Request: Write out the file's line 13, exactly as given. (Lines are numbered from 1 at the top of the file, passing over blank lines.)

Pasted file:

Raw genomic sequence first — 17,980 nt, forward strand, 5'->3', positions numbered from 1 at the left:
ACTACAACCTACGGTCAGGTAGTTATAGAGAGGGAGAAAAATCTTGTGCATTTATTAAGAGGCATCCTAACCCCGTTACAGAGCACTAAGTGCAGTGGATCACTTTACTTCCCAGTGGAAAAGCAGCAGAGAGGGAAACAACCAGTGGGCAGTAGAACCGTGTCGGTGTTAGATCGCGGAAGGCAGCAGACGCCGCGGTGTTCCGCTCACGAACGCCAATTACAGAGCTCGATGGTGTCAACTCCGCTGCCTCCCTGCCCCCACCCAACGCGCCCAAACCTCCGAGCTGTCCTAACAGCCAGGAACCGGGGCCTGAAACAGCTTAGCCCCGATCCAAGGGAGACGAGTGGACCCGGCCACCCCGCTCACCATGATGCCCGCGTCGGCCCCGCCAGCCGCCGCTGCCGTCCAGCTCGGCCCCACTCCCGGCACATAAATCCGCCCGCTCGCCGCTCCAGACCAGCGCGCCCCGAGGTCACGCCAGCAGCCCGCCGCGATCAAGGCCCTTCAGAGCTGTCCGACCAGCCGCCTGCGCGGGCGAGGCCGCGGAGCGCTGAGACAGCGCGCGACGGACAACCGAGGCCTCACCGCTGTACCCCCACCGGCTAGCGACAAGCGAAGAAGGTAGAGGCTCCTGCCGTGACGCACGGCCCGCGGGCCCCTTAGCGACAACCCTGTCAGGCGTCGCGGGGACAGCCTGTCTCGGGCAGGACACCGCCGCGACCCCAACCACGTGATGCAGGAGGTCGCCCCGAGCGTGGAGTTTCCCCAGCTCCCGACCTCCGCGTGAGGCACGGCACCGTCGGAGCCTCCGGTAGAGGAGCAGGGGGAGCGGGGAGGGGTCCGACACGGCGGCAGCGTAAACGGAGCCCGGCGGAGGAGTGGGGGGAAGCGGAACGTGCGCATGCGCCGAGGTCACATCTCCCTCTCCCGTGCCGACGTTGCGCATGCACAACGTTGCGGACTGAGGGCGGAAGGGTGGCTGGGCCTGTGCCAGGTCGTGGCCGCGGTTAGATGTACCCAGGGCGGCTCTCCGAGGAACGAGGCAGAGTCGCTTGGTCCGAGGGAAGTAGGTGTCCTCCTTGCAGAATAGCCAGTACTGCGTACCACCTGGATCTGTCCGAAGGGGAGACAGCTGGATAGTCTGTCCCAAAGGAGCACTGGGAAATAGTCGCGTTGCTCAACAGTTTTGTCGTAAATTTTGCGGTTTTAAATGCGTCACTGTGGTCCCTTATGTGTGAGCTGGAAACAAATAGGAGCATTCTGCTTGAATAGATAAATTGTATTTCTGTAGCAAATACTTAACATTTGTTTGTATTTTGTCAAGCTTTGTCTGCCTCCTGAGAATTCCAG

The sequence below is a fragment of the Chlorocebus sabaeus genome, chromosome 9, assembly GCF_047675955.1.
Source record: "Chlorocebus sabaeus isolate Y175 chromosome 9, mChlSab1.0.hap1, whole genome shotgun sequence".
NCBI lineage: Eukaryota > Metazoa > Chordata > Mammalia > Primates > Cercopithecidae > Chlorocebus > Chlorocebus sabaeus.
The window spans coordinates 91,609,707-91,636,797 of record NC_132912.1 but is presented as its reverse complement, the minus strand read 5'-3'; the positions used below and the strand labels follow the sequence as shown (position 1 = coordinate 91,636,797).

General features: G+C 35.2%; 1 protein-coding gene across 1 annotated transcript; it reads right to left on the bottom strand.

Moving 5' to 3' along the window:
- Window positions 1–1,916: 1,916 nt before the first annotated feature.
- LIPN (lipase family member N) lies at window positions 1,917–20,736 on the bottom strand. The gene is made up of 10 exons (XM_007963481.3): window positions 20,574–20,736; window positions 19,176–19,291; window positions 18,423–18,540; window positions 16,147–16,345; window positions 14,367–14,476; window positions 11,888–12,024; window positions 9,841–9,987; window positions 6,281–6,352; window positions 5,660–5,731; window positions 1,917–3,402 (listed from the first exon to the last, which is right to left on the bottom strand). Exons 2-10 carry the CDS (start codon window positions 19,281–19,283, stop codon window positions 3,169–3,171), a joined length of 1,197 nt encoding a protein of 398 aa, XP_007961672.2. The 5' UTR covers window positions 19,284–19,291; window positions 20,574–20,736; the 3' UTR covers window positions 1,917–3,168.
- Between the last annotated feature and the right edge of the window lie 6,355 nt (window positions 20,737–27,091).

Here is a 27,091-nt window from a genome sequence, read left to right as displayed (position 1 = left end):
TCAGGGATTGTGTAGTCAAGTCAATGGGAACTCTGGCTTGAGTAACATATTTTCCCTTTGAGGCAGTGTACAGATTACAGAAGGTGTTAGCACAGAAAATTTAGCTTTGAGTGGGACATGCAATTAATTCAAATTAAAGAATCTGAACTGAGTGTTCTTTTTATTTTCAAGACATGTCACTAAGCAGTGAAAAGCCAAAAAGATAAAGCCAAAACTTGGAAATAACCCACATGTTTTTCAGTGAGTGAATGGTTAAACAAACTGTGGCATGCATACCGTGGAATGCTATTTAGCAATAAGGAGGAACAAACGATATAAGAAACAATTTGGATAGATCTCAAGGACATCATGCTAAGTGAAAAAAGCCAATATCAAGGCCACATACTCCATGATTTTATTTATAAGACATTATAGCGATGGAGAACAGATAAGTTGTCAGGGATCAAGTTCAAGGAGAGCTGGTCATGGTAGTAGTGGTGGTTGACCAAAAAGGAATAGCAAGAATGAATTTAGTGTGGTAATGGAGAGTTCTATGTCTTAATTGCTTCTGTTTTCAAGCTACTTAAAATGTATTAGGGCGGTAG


TCAGGGATTGTGTAGTCAAGTCAATGGGAACTCTGGCTTGAGTAACATATTTTCCCTTTGAGGCAGTGTACAGATTACAGAAGGTGTTAGCACAGAAAATTTAGCTTTGAGTGGGACATGCAATTAATTCAAATTAAAGAATCTGAACTGAGTGTTCTTTTTATTTTCAAGACATGTCACTAAGCAGTGAAAAGCCAAAAAGATAAAGCCAAAACTTGGAAATAACCCACATGTTTTTCAGTGAGTGAATGGTTAAACAAACTGTGGCATGCATACCGTGGAATGCTATTTAGCAATAAGGAGGAACAAACGATATAAGAAACAATTTGGATAGATCTCAAGGACATCATGCTAAGTGAAAAAAGCCAATATCAAGGCCACATACTCCATGATTTTATTTATAAGACATTATAGCGATGGAGAACAGATAAGTTGTCAGGGATCAAGTTCAAGGAGAGCTGGTCATGGTAGTAGTGGTGGTTGACCAAAAAGGAATAGCAAGAATGAATTTAGTGTGGTAATGGAGAGTTCTATGTCTTAATTGCTTCTGTTTTCAAGCTACTTAAAATGTATTAGGGCGGTAG